"Moon-faced, mannish and with the shoulders of a hod carrier, Leila (Kaarina Hazard) is not your average movie heroine," writes Jeannette Catsoulis in the NYT. "Mysteriously pardoned after serving 12 years of a life sentence (for what, we can initially only imagine), Leila grudgingly accepts a position as personal assistant to Father Jacob (Heikki Nousiainen), a blind priest holed up in a rundown rural rectory." In the end, "Letters transforms a picture-postcard location and odd-couple narrative into a pretty, and pretty predictable, snooze. Yet the acting is flawless, the tone gentle and observational, and Leila's transformation, when it occurs, is unforced and unaccompanied by pious lecturing. Anyone looking to kill 74 minutes between the early-bird special and bingo could do a great deal worse."
More from Nick Schager (TONY) and Andrew Schenker (Slant).
Karina Longworth in the Voice on Life As We Know It: "Set up on a blind date by their married best friends, Holly (Katherine Heigl) and Messer (Josh Duhamel) show each other the worst of themselves ('You look like you read,' he says disparagingly. Trust me, she doesn't) and separate in a huff before making it to dinner. Soon, the best friends die, leaving custody of a baby daughter to the 'incompatible' twosome. Guess how long it takes the barely mourning singles to fall in love?"
The Guardian's Cath Clarke: "You know the drill: odd-couple hilarity with baby poo." The Telegraph's Tim Robey: "[T]he Heigl/Duhamel hostilities are so persuasive their entire movie balls itself up into a shrill domestic nightmare. When they get together, it feels like something to do with careers, contracts and romcom necessity; nothing to do with life."
More from Marjorie Baumgarten (Austin Chronicle), Josh Bell (Las Vegas Weekly), Ty Burr (Boston Globe), Roger Ebert (Sun-Times), Stephen Holden (NYT), Glenn Kenny (MSN Movies), Michelle Orange (Movieline), Michael Phillips (Tribune), Keith Phipps (AV Club), Ray Pride (Newcity Film), Lisa Rosman (TONY), Hank Sartin (Time Out Chicago), Paul Schrodt (Slant) and Armond White (New York Press).
"There's nothing more tiresome than a clumsy, amateurish film attempting to engage weighty issues and failing miserably," writes Glenn Heath, Jr in Slant. "Jim, a super low-budget character study concerning genetics, cloning, and faith, tries to do just that, clumsily fusing a dystopic slice of sci-fi wherein worker clones make up Earth's populace with the modern melodrama of a distraught widower named Jim (Dan Illian)." More from Mike Hale (NYT), Keith Uhlich (TONY) and Chuck Wilson (Voice).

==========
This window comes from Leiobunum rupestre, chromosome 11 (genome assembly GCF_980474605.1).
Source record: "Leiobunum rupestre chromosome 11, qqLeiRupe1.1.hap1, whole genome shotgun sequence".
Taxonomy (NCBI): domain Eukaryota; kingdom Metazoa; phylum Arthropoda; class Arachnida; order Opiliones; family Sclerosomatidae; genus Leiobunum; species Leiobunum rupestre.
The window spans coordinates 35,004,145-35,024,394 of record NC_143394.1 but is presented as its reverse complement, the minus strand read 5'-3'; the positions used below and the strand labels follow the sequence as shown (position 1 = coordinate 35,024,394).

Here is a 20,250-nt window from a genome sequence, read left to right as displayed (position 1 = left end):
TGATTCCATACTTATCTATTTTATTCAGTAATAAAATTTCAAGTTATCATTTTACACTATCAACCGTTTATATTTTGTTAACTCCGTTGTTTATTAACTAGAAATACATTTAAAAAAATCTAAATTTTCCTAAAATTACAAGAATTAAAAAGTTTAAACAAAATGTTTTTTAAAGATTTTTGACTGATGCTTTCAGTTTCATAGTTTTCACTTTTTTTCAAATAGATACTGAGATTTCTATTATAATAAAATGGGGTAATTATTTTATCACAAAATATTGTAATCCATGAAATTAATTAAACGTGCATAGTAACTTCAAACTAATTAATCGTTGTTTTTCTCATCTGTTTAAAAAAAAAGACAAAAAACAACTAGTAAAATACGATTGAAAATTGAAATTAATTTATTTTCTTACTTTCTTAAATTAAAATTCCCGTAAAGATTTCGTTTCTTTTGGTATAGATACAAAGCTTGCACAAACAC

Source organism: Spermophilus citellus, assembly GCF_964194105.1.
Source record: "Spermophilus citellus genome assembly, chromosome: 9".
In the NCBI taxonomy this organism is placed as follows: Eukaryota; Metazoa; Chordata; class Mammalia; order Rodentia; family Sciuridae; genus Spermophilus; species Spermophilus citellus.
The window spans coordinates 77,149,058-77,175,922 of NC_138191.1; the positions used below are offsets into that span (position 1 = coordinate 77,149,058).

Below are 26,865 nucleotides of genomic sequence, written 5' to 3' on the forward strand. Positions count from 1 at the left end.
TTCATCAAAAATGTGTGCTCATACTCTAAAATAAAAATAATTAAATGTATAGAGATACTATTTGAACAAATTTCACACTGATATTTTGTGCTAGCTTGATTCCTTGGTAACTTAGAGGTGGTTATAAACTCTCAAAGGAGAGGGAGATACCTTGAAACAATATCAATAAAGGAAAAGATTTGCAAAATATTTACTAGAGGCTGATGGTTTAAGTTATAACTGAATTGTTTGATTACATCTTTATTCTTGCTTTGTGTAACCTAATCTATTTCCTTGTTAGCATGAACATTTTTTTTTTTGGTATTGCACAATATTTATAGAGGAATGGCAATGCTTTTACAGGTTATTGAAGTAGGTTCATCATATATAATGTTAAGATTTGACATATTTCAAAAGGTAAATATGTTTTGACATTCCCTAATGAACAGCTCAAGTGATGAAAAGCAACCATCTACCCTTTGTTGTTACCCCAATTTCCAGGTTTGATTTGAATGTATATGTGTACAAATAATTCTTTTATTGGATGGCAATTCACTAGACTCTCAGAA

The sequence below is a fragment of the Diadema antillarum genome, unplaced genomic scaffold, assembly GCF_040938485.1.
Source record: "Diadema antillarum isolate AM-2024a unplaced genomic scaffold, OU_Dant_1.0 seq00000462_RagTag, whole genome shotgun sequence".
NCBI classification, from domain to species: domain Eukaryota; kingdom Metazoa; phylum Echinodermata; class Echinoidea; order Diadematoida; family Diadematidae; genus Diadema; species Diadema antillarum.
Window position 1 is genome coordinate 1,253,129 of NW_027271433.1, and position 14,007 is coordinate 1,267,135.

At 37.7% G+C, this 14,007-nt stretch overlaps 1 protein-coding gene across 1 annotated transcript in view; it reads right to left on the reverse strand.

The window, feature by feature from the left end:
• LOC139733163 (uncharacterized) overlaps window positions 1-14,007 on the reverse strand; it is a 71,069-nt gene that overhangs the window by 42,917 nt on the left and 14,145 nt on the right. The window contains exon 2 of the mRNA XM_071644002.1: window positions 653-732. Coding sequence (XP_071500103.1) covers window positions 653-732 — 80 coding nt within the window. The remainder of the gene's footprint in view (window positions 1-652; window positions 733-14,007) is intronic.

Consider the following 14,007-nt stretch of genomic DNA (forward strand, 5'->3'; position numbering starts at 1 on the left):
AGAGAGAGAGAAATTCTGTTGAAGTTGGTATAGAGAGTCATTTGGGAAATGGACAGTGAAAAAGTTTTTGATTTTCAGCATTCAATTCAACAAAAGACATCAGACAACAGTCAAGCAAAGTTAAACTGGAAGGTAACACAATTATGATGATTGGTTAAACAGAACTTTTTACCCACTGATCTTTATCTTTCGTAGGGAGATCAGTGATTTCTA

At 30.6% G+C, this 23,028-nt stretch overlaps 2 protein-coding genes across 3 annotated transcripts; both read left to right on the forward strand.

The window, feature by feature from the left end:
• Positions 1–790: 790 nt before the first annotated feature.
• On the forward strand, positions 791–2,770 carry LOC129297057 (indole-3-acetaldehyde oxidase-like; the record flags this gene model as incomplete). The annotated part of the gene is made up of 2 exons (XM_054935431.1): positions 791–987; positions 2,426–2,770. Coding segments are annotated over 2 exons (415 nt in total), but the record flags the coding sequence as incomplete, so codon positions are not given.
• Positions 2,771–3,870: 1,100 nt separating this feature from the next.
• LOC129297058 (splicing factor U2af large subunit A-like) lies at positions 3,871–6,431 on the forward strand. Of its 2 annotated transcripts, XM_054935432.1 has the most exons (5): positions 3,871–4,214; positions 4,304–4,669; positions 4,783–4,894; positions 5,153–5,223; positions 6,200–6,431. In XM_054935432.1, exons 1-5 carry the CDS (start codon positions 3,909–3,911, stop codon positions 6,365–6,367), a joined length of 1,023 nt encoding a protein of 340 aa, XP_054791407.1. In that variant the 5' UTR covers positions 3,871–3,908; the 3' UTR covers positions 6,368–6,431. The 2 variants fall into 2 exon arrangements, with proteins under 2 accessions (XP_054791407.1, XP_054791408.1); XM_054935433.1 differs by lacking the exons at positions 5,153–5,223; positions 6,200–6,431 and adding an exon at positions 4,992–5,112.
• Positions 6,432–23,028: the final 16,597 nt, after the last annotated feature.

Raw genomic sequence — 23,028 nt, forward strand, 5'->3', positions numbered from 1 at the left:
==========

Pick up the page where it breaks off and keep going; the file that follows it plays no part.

"Bombay Summer sounds like a Bollywood film, but the only singing or dancing takes place on battered LPs (good) or in a cocaine-infested nightclub (bad)." Mike Hale (NYT): "Written and directed by Joseph Mathew-Varghese, who is based in New York, it's the rare film set in India that speaks the melancholy language of the international art house." For Diego Costa (Slant), it "feels a little without consequence, an exercise in fetishizing the city or in filling up the gaps between the classes with startling gloss," while for Nick Pinkerton (Voice), "Bombay Summer's keen sense of nostalgia for a fleeting present is the real heartbreaker."
"With a title that could be an uncharitable joke about the careers of leads Cary Elwes, Andie MacDowell, and Frank Whaley, as-bad-as-expected As Good As Dead is a graveyard of 90s celebrity posing as a political white-knuckler," writes Nick Pinkerton in the Voice. More from Jesse Cataldo (Slant), Neil Genzlinger (NYT) and Eric Hynes (TONY).
"Exactly the sort of mysterious and almost holy experience you hope to get from documentaries and rarely do, Jeff Malmberg's Marwencol is something like a homegrown slice of Herzog oddness, complete with true-crime backfill and juicy metafictive upshot," writes Michael Atkinson in the Voice. "It begins with context: In 2000, Mark Hogancamp, an Upstate New York resident, was beaten outside a bar by four men so badly that he incurred a brain injury and woke up to a life he barely remembered. Slowly, he discovered that he'd once been married (we never find out what happened to his foreign bride), that he'd been an accomplished artist (the drawings we see are wild and Crumb-like), and that he'd been a raging, ruinous alcoholic. Now seriously disabled mentally, he has existed since the beating by mopping floors and making diner meatballs in his destitute little trailer town."
The AV Club's Noel Murray picks it up from there: "He also developed a therapeutic hobby: building a tiny Belgian town he called 'Marwencol' in his backyard, populated by dolls who resemble his friends and neighbors, all made to enact Hogancamp's utopian World War II fantasies. Then he photographed the town, using the snapshots almost like panels in a comic book, to tell stories about a peaceful place that has been threatened by violence but is ultimately protected by good men and women."